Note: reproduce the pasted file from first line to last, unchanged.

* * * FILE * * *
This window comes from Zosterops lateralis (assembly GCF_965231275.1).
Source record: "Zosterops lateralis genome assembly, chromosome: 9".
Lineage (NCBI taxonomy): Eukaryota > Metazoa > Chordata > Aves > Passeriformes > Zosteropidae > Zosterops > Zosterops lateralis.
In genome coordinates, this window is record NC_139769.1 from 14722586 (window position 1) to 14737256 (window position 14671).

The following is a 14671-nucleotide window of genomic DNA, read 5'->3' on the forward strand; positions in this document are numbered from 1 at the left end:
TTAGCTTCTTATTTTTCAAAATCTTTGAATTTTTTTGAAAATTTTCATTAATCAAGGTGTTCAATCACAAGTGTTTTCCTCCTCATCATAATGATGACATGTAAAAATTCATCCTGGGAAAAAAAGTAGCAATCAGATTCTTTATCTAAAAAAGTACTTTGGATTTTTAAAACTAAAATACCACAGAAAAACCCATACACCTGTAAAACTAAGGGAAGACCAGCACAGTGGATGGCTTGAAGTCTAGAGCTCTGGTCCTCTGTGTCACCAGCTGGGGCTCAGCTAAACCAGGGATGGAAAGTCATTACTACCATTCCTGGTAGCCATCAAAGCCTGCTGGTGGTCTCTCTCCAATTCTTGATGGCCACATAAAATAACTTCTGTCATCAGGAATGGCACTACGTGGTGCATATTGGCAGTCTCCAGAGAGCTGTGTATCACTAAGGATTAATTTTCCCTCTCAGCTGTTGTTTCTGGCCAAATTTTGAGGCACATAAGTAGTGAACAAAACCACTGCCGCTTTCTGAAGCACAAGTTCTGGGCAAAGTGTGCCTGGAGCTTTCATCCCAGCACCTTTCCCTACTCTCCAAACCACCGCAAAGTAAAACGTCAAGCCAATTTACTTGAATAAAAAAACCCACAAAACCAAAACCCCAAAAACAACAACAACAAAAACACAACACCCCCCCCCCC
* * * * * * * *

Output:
This window comes from Zosterops lateralis (assembly GCF_965231275.1).
Source record: "Zosterops lateralis genome assembly, chromosome: 9".
Lineage (NCBI taxonomy): Eukaryota > Metazoa > Chordata > Aves > Passeriformes > Zosteropidae > Zosterops > Zosterops lateralis.
In genome coordinates, this window is record NC_139769.1 from 14722586 (window position 1) to 14737256 (window position 14671).

The following is a 14671-nucleotide window of genomic DNA, read 5'->3' on the forward strand; positions in this document are numbered from 1 at the left end:
TTAGCTTCTTATTTTTCAAAATCTTTGAATTTTTTTGAAAATTTTCATTAATCAAGGTGTTCAATCACAAGTGTTTTCCTCCTCATCATAATGATGACATGTAAAAATTCATCCTGGGAAAAAAAGTAGCAATCAGATTCTTTATCTAAAAAAGTACTTTGGATTTTTAAAACTAAAATACCACAGAAAAACCCATACACCTGTAAAACTAAGGGAAGACCAGCACAGTGGATGGCTTGAAGTCTAGAGCTCTGGTCCTCTGTGTCACCAGCTGGGGCTCAGCTAAACCAGGGATGGAAAGTCATTACTACCATTCCTGGTAGCCATCAAAGCCTGCTGGTGGTCTCTCTCCAATTCTTGATGGCCACATAAAATAACTTCTGTCATCAGGAATGGCACTACGTGGTGCATATTGGCAGTCTCCAGAGAGCTGTGTATCACTAAGGATTAATTTTCCCTCTCAGCTGTTGTTTCTGGCCAAATTTTGAGGCACATAAGTAGTGAACAAAACCACTGCCGCTTTCTGAAGCACAAGTTCTGGGCAAAGTGTGCCTGGAGCTTTCATCCCAGCACCTTTCCCTACTCTCCAAACCACCGCAAAGTAAAACGTCAAGCCAATTTACTTGAATAAAAAAACCCACAAAACCAAAACCCCAAAAACAACAACAACAAAAACACAACACCCCCCCCCCC